Politics & Policies

Career Guidance in Canada – The truth is that Canada has a “fail-first” approach

According to the report, Canadian adults use career guidance services at only half the rate (19%) of adults in other OECD countries (39%). How is it that the most educated workforce in the world can be so far behind in career ownership and navigation skills—especially in an era when jobs are changing all the time?

The truth is that Canada has a “fail-first” approach to supporting lifelong career development.

Only when someone’s career is interrupted (by an injury, layoff, plant closure, etc.) are they informed of the career services available to them. For the employed, even in sectors that will undergo significant disruption in the coming years, the availability of career services is patchy at best and, much of the time, awareness of existing services is slim to none.

In other countries, employed adults use career services just as often as the unemployed. To many Canadians, this will be unheard of.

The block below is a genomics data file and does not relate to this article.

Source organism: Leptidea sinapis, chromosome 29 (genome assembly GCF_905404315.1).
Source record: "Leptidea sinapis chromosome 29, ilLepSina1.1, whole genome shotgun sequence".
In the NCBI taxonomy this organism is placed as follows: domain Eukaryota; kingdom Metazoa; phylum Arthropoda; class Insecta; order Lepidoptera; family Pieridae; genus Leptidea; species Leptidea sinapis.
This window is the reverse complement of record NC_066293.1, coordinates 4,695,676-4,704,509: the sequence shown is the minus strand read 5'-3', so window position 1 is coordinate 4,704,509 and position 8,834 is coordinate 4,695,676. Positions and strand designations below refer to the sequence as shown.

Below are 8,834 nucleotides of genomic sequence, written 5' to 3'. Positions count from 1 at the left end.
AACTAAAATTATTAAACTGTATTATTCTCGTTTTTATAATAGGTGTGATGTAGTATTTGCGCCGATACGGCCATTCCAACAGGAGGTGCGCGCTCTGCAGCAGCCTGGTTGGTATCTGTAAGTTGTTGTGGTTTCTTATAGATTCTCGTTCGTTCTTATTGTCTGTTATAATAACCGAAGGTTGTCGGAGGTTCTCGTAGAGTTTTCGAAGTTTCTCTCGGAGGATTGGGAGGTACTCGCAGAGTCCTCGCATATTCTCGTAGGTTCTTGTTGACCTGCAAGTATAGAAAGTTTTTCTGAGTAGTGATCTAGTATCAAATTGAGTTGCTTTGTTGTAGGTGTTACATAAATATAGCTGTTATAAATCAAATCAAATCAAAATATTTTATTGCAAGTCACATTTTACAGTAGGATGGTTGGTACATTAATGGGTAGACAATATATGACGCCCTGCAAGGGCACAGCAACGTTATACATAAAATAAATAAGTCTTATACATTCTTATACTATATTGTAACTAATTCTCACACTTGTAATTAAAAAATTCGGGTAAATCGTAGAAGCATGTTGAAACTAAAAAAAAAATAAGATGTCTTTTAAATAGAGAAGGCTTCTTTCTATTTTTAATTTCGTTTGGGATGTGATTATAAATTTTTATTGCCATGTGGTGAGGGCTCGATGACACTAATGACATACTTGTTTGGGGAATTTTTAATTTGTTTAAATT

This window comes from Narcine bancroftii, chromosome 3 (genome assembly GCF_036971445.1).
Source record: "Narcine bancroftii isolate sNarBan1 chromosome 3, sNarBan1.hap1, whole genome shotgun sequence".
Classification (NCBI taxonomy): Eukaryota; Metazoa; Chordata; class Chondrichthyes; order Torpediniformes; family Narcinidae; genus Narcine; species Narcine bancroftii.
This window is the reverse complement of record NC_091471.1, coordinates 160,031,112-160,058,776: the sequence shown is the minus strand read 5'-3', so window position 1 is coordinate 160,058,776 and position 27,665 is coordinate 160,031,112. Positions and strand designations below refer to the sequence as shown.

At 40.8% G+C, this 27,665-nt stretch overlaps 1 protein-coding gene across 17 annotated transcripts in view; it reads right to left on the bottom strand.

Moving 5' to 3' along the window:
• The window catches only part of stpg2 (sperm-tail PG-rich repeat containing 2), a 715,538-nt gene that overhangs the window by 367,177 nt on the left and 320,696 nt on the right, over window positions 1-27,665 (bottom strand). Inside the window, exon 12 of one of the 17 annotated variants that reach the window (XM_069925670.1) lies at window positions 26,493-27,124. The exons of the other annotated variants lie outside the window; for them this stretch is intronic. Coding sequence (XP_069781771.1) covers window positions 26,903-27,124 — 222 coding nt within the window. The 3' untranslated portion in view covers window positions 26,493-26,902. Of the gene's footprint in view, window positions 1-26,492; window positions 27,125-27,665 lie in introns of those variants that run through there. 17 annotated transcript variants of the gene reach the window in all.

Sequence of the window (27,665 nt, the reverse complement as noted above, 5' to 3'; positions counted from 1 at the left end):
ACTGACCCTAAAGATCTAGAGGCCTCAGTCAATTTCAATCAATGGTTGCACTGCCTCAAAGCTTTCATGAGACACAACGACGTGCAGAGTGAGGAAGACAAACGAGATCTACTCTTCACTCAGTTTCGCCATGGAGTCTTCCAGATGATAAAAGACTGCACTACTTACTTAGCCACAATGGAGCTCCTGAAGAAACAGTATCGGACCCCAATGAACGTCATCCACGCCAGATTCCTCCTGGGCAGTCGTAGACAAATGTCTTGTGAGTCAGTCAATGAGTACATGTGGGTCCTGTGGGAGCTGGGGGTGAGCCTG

In Canada, career guidance is seen as a source of support only for kids, and sometimes for adults who have lost their way.

Yet Canadian adults who are older, have lower educations, or live in rural areas—in other words, those facing job automation and skills obsolescence the most—are less likely to use career services than other groups. What’s more, Canadians who feel negatively about their work prospects don’t seek out career guidance as often as those who feel more positively.

There’s a critical disconnect here. Government-funded employment services tend to target unemployed adults, but those most at risk of unemployment are not using them as much as they could.

Chosen excerpts by Job Market Monitor. Read the whole story @  It’s time for a national strategy on adult career guidance in Canada | Challenge Factory

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